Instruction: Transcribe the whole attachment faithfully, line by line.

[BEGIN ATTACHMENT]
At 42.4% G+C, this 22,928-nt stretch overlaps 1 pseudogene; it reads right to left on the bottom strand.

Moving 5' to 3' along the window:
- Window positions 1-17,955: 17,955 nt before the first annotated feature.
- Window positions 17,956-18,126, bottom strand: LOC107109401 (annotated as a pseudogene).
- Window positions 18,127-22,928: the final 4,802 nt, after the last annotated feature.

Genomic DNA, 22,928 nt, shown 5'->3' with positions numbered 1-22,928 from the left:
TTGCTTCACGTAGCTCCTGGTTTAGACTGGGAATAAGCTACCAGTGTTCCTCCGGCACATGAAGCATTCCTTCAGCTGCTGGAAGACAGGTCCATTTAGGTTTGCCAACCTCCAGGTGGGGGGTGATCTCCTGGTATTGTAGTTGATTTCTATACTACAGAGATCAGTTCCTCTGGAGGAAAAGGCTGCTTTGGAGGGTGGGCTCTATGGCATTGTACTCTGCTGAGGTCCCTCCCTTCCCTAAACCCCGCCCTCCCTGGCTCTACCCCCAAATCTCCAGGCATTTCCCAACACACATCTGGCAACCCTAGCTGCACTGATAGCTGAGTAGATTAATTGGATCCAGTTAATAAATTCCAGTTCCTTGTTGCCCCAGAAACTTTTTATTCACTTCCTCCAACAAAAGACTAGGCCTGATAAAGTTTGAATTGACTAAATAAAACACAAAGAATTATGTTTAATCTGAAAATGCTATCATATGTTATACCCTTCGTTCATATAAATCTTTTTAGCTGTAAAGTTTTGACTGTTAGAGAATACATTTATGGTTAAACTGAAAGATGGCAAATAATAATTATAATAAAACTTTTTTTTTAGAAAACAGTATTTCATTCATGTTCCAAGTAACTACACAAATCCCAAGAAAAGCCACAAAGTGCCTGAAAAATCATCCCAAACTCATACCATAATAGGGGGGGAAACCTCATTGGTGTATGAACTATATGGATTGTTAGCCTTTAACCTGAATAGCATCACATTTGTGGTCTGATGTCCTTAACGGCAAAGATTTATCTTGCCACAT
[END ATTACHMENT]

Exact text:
At 42.4% G+C, this 22,928-nt stretch overlaps 1 pseudogene; it reads right to left on the bottom strand.

Moving 5' to 3' along the window:
- Window positions 1-17,955: 17,955 nt before the first annotated feature.
- Window positions 17,956-18,126, bottom strand: LOC107109401 (annotated as a pseudogene).
- Window positions 18,127-22,928: the final 4,802 nt, after the last annotated feature.

Genomic DNA, 22,928 nt, shown 5'->3' with positions numbered 1-22,928 from the left:
TTGCTTCACGTAGCTCCTGGTTTAGACTGGGAATAAGCTACCAGTGTTCCTCCGGCACATGAAGCATTCCTTCAGCTGCTGGAAGACAGGTCCATTTAGGTTTGCCAACCTCCAGGTGGGGGGTGATCTCCTGGTATTGTAGTTGATTTCTATACTACAGAGATCAGTTCCTCTGGAGGAAAAGGCTGCTTTGGAGGGTGGGCTCTATGGCATTGTACTCTGCTGAGGTCCCTCCCTTCCCTAAACCCCGCCCTCCCTGGCTCTACCCCCAAATCTCCAGGCATTTCCCAACACACATCTGGCAACCCTAGCTGCACTGATAGCTGAGTAGATTAATTGGATCCAGTTAATAAATTCCAGTTCCTTGTTGCCCCAGAAACTTTTTATTCACTTCCTCCAACAAAAGACTAGGCCTGATAAAGTTTGAATTGACTAAATAAAACACAAAGAATTATGTTTAATCTGAAAATGCTATCATATGTTATACCCTTCGTTCATATAAATCTTTTTAGCTGTAAAGTTTTGACTGTTAGAGAATACATTTATGGTTAAACTGAAAGATGGCAAATAATAATTATAATAAAACTTTTTTTTTAGAAAACAGTATTTCATTCATGTTCCAAGTAACTACACAAATCCCAAGAAAAGCCACAAAGTGCCTGAAAAATCATCCCAAACTCATACCATAATAGGGGGGGAAACCTCATTGGTGTATGAACTATATGGATTGTTAGCCTTTAACCTGAATAGCATCACATTTGTGGTCTGATGTCCTTAACGGCAAAGATTTATCTTGCCACAT